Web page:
A moetje is a situation where a couple married because the bride was pregnant; a shot-gun wedding in modern terms. “Moeten” is the verb “must” and “-je” is the diminutive form. So the marriage was a “bit of a must.”
Customs were different in different areas and among different social classes. Among laborers in Friesland, it was quite common to hold off marriage until the girl was pregnant. But among farmers in Gelderland, most children were born at least nine months after the wedding.
By studying the whole group of people, you start noticing patterns like this. Groups that had a higher percentage of pregnant brides can also have a higher percentage of children born out of wedlock. If your ancestor was born out of wedlock in an area where many brides were pregnant, it could be that the girl was promised marriage but the boy did not follow through. The church council minutes might have something to say about that.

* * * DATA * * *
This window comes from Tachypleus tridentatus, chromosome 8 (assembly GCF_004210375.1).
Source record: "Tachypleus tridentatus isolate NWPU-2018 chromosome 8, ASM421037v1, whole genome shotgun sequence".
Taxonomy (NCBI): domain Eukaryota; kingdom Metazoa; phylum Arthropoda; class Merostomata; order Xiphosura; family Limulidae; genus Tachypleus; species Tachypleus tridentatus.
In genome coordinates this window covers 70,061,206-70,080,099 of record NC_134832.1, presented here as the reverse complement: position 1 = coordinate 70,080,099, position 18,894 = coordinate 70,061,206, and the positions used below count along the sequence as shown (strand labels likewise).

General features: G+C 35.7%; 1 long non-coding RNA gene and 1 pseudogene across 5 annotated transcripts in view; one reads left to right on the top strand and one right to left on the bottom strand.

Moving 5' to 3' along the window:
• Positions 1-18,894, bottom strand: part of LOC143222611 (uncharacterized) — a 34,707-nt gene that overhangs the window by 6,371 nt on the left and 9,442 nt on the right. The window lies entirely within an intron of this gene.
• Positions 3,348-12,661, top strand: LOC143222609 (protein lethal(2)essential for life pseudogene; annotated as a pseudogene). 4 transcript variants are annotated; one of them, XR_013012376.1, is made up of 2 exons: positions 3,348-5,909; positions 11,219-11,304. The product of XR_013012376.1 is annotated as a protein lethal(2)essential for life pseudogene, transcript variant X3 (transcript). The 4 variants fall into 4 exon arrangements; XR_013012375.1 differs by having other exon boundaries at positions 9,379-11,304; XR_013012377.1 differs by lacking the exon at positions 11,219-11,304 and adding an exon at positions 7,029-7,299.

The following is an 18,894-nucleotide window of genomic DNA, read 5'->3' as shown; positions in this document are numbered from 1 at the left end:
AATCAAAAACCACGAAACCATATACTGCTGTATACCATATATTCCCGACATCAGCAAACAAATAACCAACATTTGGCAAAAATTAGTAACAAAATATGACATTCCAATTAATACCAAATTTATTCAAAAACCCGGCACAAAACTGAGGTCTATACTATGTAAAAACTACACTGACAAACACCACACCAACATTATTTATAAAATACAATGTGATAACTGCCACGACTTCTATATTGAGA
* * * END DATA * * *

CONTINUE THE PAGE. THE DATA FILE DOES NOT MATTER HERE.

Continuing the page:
My ancestors are almost exclusively from Friesland, Groningen, Noord Holland, and Zeeland. A short while ago I did a calculation and found that about 20% of the women who married were either pregnant or had a child out of wedlock. Acknowledgement of children born to the couple out of wedlock is often recorded in the marriage certificate.